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Does the general public need to understand science? And if so, is it scientists' responsibility to communicate? Critics have argued that, despite the huge strides made in technology, we live in a "scientifically illiterate" society--one that thinks about the world and makes important decisions without taking scientific knowledge into account. But is the solution to this "illiteracy" to deluge the layman with scientific information? Or does science news need to be focused around specific issues and organized into stories that are meaningful and relevant to people's lives? In this unprecedented, comprehensive look at a new field, Jane Gregory and Steve Miller point the way to a more effective public understanding of science in the years ahead.
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Table of Contents

* Preface * The Recent "Public Understanding of Science Movement" * Science in Public Culture * Popular Science: Friend or Foe? * Popularization, Public Understanding, and the Public Sphere * Media Issues in the Public Understanding of Science * Case Studies in Public Science * An ABC of Risk - Apples, Beef, and Comets * Science in Museums * Initiatives and Activities in the Public Understanding of Science * A Protocol for Science Communication for the Public Understanding of Science * References * Index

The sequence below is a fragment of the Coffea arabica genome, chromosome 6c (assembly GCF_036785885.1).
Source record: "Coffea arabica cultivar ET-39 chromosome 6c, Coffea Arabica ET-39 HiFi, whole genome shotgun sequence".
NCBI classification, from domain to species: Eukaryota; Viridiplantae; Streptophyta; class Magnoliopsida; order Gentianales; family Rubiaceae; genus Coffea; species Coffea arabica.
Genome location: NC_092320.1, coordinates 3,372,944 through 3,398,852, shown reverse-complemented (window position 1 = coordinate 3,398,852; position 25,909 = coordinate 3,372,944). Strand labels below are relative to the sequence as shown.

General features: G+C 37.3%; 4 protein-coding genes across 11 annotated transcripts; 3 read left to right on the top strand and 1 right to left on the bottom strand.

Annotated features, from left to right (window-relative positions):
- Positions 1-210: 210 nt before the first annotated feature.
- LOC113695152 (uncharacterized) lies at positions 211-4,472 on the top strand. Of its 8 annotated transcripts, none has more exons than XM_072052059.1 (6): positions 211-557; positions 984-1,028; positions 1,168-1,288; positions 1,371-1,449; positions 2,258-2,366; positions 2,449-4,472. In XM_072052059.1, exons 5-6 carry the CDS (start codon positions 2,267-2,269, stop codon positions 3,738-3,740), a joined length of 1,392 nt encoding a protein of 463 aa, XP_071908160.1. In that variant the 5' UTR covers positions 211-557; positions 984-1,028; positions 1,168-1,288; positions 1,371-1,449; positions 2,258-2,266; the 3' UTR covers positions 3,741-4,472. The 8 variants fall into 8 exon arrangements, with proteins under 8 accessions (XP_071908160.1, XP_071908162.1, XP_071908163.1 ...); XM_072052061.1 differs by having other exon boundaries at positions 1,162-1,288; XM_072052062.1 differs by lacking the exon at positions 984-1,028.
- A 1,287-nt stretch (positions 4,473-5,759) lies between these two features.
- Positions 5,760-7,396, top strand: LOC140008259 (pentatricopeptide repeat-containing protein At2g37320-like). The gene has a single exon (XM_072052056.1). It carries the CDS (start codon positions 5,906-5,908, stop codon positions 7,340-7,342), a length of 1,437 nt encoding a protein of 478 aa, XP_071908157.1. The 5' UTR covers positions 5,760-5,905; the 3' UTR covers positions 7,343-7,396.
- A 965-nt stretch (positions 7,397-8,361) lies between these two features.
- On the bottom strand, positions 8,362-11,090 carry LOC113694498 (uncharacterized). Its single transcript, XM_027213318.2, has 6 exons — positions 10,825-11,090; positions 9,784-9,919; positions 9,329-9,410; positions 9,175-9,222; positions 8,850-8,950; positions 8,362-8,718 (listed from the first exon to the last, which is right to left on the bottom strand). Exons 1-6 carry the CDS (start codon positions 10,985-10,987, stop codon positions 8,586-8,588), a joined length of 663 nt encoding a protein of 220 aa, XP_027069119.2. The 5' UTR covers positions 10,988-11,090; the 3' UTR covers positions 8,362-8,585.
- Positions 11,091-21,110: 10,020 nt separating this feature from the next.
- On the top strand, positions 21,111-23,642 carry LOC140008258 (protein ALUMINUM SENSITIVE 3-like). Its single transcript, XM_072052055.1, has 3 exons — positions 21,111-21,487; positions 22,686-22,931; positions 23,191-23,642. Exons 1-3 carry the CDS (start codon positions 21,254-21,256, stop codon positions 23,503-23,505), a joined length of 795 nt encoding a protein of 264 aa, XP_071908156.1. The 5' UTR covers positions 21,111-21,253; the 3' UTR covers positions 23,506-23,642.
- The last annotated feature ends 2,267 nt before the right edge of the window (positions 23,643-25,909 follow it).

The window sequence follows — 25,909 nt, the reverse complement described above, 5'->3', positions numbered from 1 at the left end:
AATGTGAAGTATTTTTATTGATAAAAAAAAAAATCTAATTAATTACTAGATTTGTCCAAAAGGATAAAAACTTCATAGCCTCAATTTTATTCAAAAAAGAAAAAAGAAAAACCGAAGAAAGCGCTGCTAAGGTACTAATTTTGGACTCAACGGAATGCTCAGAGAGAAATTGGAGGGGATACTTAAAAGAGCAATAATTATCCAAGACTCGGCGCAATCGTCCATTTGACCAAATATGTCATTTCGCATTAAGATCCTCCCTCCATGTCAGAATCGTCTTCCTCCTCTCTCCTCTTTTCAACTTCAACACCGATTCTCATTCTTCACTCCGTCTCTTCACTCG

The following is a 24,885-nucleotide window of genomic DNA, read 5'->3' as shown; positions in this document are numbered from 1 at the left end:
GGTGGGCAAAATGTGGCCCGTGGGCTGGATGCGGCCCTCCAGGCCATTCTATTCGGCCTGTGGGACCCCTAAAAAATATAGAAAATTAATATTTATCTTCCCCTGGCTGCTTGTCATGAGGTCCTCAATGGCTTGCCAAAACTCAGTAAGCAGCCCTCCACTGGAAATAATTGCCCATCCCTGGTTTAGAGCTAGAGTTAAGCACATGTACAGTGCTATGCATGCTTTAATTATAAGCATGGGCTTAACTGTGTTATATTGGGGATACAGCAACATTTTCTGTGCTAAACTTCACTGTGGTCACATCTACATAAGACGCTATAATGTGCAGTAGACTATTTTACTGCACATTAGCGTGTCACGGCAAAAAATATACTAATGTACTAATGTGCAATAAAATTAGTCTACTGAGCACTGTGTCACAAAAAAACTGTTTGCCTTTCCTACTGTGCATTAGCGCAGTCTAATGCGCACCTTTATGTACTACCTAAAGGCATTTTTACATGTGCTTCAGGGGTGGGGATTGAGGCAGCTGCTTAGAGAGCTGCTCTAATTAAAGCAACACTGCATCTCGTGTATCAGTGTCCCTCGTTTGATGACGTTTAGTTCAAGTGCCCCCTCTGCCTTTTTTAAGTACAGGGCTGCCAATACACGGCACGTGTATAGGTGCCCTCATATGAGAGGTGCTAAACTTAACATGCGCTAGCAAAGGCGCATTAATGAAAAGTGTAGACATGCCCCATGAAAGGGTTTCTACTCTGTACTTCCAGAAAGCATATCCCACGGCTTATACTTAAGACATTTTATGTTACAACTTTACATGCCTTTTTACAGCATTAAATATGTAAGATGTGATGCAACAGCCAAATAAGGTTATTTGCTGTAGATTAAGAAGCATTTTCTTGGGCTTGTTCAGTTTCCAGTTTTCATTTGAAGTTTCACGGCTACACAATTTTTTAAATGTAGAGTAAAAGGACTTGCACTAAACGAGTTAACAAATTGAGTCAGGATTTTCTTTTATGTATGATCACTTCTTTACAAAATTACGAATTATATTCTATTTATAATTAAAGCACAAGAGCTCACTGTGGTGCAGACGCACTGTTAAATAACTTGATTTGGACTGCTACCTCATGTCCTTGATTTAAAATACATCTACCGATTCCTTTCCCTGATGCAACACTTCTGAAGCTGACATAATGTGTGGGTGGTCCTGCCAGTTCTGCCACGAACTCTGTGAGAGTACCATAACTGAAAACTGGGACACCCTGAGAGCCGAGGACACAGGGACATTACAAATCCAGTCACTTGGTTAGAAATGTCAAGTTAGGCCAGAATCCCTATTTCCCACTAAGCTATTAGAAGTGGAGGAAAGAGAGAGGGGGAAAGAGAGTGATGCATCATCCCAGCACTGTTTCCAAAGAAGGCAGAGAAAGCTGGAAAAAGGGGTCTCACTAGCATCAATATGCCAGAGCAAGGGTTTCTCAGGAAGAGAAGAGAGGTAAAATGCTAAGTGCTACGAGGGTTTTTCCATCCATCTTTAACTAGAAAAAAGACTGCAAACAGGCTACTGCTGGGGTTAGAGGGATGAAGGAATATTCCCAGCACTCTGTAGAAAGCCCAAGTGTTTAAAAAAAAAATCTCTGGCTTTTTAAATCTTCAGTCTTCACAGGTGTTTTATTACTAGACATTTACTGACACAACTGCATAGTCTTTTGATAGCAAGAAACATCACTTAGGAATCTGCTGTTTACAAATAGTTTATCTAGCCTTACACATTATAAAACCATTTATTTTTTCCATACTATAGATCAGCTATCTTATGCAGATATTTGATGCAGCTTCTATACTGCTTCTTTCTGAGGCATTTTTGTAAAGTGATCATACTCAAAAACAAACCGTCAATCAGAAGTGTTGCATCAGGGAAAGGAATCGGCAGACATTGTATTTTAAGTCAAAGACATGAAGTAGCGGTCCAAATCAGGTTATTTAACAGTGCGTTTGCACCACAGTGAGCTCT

About the Author

Jane Gregory is Lecturer in Science and Technology Studies at Birkbeck College, London, and an honourary Research Fellow at University College, London.Steve Miller has a Ph.D. in physical chemistry and is currently Reader in Science Communication and Planetary Science at University College, London. Jane Gregory is Lecturer in Science and Technology Studies at Birkbeck College, London, and an honourary Research Fellow at University College, London.

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